In her recent show, London-based artist Evie O’Connor takes her critique of class structures one step further. What Will Become of Us opened at Taymour Grahne Project’s new gallery space in Notting Hill last month and is open for a few more days until 18 June 2021. When we first met the painter, she took us through the central themes of her work, tied closely to personal histories. Now however, Evie’s thoughtful work has taken a different route, her focus turning to the excess of lifestyle and culture for the affluent. In particular, she shines a light on how the pandemic affected the top one per cent very differently from the rest, partaking in conversations surrounding wealth, privilege and class as seen through popular culture.
She tells us, “For so long we’ve willingly been fed images of aspirational living through celebrity and influencer culture and it took the pandemic to shift a lot of peoples’ perspectives and see these images for what they are, empty.” In turn, Evie weaves this into her paintings, presenting the viewer with a series of works which appear seductive and alluring on the surface; but the closer you look, the more flaws are unveiled. The artist has been working away on this revealing body of work for the past year at a studio residency at Sarabande, a foundation set up by Alexander McQueen for emerging artists and creatives.
Evie experienced a creative turning point, resulting in these new works, rather unexpectedly. Preoccupied by the news, she found it “impossible” to carry on with her existing paintings, dropped everything and started responding to what she was seeing. “It was such an incredible moment in time to observe when the economic divide had never been more apparent and emotions were on a knife’s edge,” she says. It was the beginning of the pandemic, and Gal Gadot had just released the tone deaf video of numerous celebrities singing John Lennon’s Imagine which was comforting to absolutely no one. It became a catalyst for Evie, as the backlash provoked “some very necessary and long overdue conversations in questioning the people we aspire to, the values and morals of those in question and observing how much money can make you so unbelievably detached from society”.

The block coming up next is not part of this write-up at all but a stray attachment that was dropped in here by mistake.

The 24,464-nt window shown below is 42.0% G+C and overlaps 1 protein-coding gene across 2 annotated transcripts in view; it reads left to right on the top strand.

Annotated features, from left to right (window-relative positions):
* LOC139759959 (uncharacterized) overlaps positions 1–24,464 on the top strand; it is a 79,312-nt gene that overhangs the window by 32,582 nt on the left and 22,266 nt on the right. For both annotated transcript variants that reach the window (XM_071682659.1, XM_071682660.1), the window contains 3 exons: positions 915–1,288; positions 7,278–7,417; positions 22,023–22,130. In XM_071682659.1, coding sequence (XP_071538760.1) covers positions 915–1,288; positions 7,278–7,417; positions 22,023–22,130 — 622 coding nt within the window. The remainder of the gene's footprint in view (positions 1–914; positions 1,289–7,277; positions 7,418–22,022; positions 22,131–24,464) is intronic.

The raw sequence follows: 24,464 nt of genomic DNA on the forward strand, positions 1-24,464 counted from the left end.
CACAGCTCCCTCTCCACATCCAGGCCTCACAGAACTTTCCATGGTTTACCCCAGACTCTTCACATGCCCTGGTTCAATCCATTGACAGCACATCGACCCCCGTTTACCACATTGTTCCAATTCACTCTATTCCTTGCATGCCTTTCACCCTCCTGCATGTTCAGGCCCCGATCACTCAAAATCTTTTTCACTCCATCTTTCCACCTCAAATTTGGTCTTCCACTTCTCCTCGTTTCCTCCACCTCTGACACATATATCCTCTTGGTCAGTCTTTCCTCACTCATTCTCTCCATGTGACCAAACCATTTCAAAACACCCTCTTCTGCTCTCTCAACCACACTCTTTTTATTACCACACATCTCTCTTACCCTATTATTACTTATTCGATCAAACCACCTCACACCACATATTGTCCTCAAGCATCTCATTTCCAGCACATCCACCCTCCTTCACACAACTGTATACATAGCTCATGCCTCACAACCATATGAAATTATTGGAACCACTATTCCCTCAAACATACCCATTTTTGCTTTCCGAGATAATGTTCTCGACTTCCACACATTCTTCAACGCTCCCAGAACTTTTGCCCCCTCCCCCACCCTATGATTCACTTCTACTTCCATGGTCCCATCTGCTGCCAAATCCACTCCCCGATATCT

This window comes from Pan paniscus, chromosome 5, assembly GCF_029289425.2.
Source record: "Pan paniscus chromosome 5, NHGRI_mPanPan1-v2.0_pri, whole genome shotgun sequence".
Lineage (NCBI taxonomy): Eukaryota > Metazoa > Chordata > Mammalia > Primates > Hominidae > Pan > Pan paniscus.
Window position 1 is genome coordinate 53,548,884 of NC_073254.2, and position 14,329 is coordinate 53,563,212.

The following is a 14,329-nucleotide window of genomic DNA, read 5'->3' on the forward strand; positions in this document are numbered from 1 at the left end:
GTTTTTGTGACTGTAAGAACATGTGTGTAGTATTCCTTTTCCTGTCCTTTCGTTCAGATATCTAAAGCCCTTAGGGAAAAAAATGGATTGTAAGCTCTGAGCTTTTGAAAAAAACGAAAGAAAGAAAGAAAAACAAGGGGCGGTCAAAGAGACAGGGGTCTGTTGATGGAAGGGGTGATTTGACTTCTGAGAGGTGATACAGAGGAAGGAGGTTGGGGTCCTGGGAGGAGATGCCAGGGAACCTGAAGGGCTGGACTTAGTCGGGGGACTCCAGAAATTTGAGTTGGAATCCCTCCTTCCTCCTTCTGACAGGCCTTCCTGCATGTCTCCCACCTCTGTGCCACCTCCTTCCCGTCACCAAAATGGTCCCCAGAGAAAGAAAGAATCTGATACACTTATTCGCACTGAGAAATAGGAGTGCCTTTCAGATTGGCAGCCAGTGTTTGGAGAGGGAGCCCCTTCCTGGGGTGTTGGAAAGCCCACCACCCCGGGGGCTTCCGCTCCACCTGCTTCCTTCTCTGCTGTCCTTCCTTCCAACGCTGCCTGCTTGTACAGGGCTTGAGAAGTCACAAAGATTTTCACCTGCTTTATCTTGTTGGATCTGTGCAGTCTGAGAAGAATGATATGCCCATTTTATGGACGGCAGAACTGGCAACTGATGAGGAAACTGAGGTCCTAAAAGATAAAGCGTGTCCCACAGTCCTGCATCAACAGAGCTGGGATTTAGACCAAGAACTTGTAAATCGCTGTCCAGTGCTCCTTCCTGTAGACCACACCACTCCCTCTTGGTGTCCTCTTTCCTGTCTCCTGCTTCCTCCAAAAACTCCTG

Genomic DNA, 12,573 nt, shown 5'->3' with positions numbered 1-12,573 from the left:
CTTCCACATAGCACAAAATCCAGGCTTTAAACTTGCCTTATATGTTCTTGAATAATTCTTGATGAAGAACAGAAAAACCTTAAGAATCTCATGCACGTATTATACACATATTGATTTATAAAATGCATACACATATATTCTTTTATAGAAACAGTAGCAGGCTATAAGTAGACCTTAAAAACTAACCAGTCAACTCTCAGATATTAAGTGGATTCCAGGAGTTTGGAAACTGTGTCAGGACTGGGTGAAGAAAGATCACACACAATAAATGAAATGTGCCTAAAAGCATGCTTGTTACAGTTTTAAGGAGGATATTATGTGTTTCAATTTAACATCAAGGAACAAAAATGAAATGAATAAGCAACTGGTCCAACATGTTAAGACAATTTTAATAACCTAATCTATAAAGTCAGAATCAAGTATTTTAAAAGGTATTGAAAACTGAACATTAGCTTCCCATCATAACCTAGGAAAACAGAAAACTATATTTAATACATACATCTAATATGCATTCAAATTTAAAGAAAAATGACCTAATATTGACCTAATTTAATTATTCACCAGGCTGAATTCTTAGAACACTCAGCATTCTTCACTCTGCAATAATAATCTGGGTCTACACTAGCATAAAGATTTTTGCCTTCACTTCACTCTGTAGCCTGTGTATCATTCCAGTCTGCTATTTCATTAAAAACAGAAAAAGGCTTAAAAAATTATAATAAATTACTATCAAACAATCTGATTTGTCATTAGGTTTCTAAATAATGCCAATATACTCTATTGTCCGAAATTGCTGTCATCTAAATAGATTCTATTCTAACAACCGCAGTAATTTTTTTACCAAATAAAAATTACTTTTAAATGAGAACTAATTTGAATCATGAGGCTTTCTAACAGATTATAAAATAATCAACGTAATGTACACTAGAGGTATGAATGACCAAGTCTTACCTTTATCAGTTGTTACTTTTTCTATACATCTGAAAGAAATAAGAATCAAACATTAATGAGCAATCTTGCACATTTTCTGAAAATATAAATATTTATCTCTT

Another event that informed Evie’s series was the misguided Instagram post courtesy of David Geffen which saw him sailing his $590 million yacht with the caption: “Isolated in the Grenadines avoiding the virus. I’m hoping everybody is staying safe.” As Evie puts it, these examples are a demonstration of those living in an illusory cocoon of wealth, and her paintings poignantly point this out. “I really wanted to zone in on this breeding ground of excess we’ve all played a part in, and the emptiness of aspiration. I think it would be a mistake to dismiss these actions as harmless or make excuses, that would be underestimating the reach these people have and how influential they are to so many.”
In What Will Become of Us, pools feature heavily. The artist deduces how it is more and more seen as a symbol of status. Kim Kardashian, for instance, said recently she’s never set foot in her pool. Instead, it is there purely for show, a mere decoration for the uber rich. Evie predominantly focuses on hotel pools, fascinated by the competitiveness of hotel culture, something she’s seen especially during art fairs. She tells us about Faena pool, one of the most decadent hotels in Miami Beach, a setting for a recent painting. In the painting, we are presented with a lone swimmer, floating in the chlorinated waters, surrounded by neat rows of sun beds and umbrellas. “The scene is idyllic, yet eerily empty,” she explains.
Elsewhere in the show, Evie addresses the role of private spaces and their popularity in the arts in Annabels, Mayfair. The impetus for the painting came from private members' clubs, something that is becoming increasingly normalised in the creative sector, something the artist finds “really sad” as “anything that creates a barrier for people accessing space to meet fellow creatives can never be a good thing”. She ends our interview on this thought provoking note, asking, “Why would we want to exclude anyone from this community?”
As for the future, Evie will be exhibiting with other Sarabande studio residents as part of an exciting group show in August.
GalleryEvie O’Connor: What Will Become of Us, Courtesy of Taymour Grahne Projects (Copyright © Evie O’Connor, 2021)
Evie O’Connor: What Will Become of Us, La Colombe d'Or, Courtesy of Taymour Grahne Projects (Copyright © Evie O’Connor, 2021)
About the Author
Jyni joined It’s Nice That as an editorial assistant in August 2018 after graduating from The Glasgow School of Art’s Communication Design degree. In March 2019 she became a staff writer and in June 2021, she was made associate editor.